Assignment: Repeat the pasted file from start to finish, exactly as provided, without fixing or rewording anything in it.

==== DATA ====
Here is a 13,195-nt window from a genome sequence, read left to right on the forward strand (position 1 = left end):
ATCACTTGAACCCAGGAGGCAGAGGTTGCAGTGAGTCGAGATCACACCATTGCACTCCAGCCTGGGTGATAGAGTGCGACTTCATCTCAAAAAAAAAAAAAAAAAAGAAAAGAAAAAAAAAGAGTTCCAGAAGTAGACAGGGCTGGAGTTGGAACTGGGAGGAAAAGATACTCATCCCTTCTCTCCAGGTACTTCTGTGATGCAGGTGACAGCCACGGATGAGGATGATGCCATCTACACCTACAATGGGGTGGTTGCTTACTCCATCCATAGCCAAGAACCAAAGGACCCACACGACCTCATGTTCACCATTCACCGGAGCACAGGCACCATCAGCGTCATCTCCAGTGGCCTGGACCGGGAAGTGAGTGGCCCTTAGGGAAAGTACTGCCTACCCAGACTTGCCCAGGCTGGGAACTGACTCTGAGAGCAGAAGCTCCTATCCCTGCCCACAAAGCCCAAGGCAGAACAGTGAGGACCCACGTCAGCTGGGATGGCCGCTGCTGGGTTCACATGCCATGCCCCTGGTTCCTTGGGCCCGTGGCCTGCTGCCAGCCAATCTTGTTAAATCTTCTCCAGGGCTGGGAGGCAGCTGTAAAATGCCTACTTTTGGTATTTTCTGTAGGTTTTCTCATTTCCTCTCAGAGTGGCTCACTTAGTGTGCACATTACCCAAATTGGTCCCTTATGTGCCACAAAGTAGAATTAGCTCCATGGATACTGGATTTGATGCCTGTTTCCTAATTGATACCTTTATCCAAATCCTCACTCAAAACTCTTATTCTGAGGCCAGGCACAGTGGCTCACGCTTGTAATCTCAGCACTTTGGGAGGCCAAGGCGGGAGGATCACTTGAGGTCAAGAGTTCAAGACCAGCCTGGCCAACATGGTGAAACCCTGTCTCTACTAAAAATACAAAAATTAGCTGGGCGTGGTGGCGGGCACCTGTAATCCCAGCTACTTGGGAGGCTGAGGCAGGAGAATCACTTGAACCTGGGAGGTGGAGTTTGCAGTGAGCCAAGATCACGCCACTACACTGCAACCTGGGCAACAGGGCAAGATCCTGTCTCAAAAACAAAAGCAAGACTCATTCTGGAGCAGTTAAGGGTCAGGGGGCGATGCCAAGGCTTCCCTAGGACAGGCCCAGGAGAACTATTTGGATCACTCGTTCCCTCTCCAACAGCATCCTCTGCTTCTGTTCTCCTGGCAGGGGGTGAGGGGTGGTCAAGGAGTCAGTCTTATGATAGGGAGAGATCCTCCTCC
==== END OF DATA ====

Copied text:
Here is a 13,195-nt window from a genome sequence, read left to right on the forward strand (position 1 = left end):
ATCACTTGAACCCAGGAGGCAGAGGTTGCAGTGAGTCGAGATCACACCATTGCACTCCAGCCTGGGTGATAGAGTGCGACTTCATCTCAAAAAAAAAAAAAAAAAAGAAAAGAAAAAAAAAGAGTTCCAGAAGTAGACAGGGCTGGAGTTGGAACTGGGAGGAAAAGATACTCATCCCTTCTCTCCAGGTACTTCTGTGATGCAGGTGACAGCCACGGATGAGGATGATGCCATCTACACCTACAATGGGGTGGTTGCTTACTCCATCCATAGCCAAGAACCAAAGGACCCACACGACCTCATGTTCACCATTCACCGGAGCACAGGCACCATCAGCGTCATCTCCAGTGGCCTGGACCGGGAAGTGAGTGGCCCTTAGGGAAAGTACTGCCTACCCAGACTTGCCCAGGCTGGGAACTGACTCTGAGAGCAGAAGCTCCTATCCCTGCCCACAAAGCCCAAGGCAGAACAGTGAGGACCCACGTCAGCTGGGATGGCCGCTGCTGGGTTCACATGCCATGCCCCTGGTTCCTTGGGCCCGTGGCCTGCTGCCAGCCAATCTTGTTAAATCTTCTCCAGGGCTGGGAGGCAGCTGTAAAATGCCTACTTTTGGTATTTTCTGTAGGTTTTCTCATTTCCTCTCAGAGTGGCTCACTTAGTGTGCACATTACCCAAATTGGTCCCTTATGTGCCACAAAGTAGAATTAGCTCCATGGATACTGGATTTGATGCCTGTTTCCTAATTGATACCTTTATCCAAATCCTCACTCAAAACTCTTATTCTGAGGCCAGGCACAGTGGCTCACGCTTGTAATCTCAGCACTTTGGGAGGCCAAGGCGGGAGGATCACTTGAGGTCAAGAGTTCAAGACCAGCCTGGCCAACATGGTGAAACCCTGTCTCTACTAAAAATACAAAAATTAGCTGGGCGTGGTGGCGGGCACCTGTAATCCCAGCTACTTGGGAGGCTGAGGCAGGAGAATCACTTGAACCTGGGAGGTGGAGTTTGCAGTGAGCCAAGATCACGCCACTACACTGCAACCTGGGCAACAGGGCAAGATCCTGTCTCAAAAACAAAAGCAAGACTCATTCTGGAGCAGTTAAGGGTCAGGGGGCGATGCCAAGGCTTCCCTAGGACAGGCCCAGGAGAACTATTTGGATCACTCGTTCCCTCTCCAACAGCATCCTCTGCTTCTGTTCTCCTGGCAGGGGGTGAGGGGTGGTCAAGGAGTCAGTCTTATGATAGGGAGAGATCCTCCTCC